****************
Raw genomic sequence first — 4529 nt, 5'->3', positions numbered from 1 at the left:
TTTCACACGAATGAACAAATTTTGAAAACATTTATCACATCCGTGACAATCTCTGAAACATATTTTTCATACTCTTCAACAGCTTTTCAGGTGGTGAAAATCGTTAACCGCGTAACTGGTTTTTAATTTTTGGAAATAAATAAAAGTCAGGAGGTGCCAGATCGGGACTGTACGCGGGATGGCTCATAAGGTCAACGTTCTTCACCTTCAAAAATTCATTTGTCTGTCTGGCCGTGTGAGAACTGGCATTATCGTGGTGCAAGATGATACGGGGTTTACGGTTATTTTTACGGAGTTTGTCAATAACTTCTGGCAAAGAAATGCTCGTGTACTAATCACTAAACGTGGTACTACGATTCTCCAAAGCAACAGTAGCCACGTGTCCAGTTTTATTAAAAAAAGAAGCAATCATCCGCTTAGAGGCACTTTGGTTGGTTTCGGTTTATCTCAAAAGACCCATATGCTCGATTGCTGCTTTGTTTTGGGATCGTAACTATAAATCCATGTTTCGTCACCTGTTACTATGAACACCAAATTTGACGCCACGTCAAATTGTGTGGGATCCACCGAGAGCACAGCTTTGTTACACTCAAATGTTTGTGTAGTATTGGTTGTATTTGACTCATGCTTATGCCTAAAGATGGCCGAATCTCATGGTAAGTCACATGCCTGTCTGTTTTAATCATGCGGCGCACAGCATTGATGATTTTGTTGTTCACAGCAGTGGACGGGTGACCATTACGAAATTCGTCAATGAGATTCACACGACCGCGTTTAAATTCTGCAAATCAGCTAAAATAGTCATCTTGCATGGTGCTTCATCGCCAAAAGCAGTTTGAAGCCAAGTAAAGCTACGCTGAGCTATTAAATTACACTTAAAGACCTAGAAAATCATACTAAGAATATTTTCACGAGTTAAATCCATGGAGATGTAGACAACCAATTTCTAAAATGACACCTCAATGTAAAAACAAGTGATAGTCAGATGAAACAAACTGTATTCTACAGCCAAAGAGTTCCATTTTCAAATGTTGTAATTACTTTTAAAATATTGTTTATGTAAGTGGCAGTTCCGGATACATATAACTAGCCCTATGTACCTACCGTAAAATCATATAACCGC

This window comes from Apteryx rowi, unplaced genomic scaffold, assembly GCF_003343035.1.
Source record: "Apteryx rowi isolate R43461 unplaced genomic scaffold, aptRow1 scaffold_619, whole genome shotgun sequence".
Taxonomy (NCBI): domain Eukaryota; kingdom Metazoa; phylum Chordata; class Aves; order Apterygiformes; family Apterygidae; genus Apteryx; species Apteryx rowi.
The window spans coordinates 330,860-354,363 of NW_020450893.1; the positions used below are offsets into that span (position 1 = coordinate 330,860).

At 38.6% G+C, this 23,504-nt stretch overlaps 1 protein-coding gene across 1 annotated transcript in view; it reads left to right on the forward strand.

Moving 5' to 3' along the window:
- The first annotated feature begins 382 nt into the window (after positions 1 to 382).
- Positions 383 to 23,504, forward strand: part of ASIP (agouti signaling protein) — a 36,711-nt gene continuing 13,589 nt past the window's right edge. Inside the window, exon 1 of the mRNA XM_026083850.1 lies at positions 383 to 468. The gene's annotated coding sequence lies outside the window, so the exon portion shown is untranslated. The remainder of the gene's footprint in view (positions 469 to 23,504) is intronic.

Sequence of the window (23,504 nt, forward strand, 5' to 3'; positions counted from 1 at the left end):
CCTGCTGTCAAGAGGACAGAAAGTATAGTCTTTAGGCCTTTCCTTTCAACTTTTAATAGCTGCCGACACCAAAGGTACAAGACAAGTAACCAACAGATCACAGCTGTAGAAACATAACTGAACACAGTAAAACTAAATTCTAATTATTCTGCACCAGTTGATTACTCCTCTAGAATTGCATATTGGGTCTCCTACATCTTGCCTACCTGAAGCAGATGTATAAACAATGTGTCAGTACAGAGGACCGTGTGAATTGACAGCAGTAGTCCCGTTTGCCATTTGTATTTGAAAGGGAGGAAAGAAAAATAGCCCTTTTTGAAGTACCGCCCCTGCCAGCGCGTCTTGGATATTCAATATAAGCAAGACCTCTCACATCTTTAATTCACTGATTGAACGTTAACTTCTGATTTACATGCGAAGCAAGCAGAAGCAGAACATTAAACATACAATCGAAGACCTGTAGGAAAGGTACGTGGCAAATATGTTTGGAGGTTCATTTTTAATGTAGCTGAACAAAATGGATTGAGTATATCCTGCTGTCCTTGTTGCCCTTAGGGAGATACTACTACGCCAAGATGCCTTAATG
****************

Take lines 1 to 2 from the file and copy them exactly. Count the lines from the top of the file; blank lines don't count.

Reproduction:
Raw genomic sequence first — 4529 nt, 5'->3', positions numbered from 1 at the left:
TTTCACACGAATGAACAAATTTTGAAAACATTTATCACATCCGTGACAATCTCTGAAACATATTTTTCATACTCTTCAACAGCTTTTCAGGTGGTGAAAATCGTTAACCGCGTAACTGGTTTTTAATTTTTGGAAATAAATAAAAGTCAGGAGGTGCCAGATCGGGACTGTACGCGGGATGGCTCATAAGGTCAACGTTCTTCACCTTCAAAAATTCATTTGTCTGTCTGGCCGTGTGAGAACTGGCATTATCGTGGTGCAAGATGATACGGGGTTTACGGTTATTTTTACGGAGTTTGTCAATAACTTCTGGCAAAGAAATGCTCGTGTACTAATCACTAAACGTGGTACTACGATTCTCCAAAGCAACAGTAGCCACGTGTCCAGTTTTATTAAAAAAAGAAGCAATCATCCGCTTAGAGGCACTTTGGTTGGTTTCGGTTTATCTCAAAAGACCCATATGCTCGATTGCTGCTTTGTTTTGGGATCGTAACTATAAATCCATGTTTCGTCACCTGTTACTATGAACACCAAATTTGACGCCACGTCAAATTGTGTGGGATCCACCGAGAGCACAGCTTTGTTACACTCAAATGTTTGTGTAGTATTGGTTGTATTTGACTCATGCTTATGCCTAAAGATGGCCGAATCTCATGGTAAGTCACATGCCTGTCTGTTTTAATCATGCGGCGCACAGCATTGATGATTTTGTTGTTCACAGCAGTGGACGGGTGACCATTACGAAATTCGTCAATGAGATTCACACGACCGCGTTTAAATTCTGCAAATCAGCTAAAATAGTCATCTTGCATGGTGCTTCATCGCCAAAAGCAGTTTGAAGCCAAGTAAAGCTACGCTGAGCTATTAAATTACACTTAAAGACCTAGAAAATCATACTAAGAATATTTTCACGAGTTAAATCCATGGAGATGTAGACAACCAATTTCTAAAATGACACCTCAATGTAAAAACAAGTGATAGTCAGATGAAACAAACTGTATTCTACAGCCAAAGAGTTCCATTTTCAAATGTTGTAATTACTTTTAAAATATTGTTTATGTAAGTGGCAGTTCCGGATACATATAACTAGCCCTATGTACCTACCGTAAAATCATATAACCGC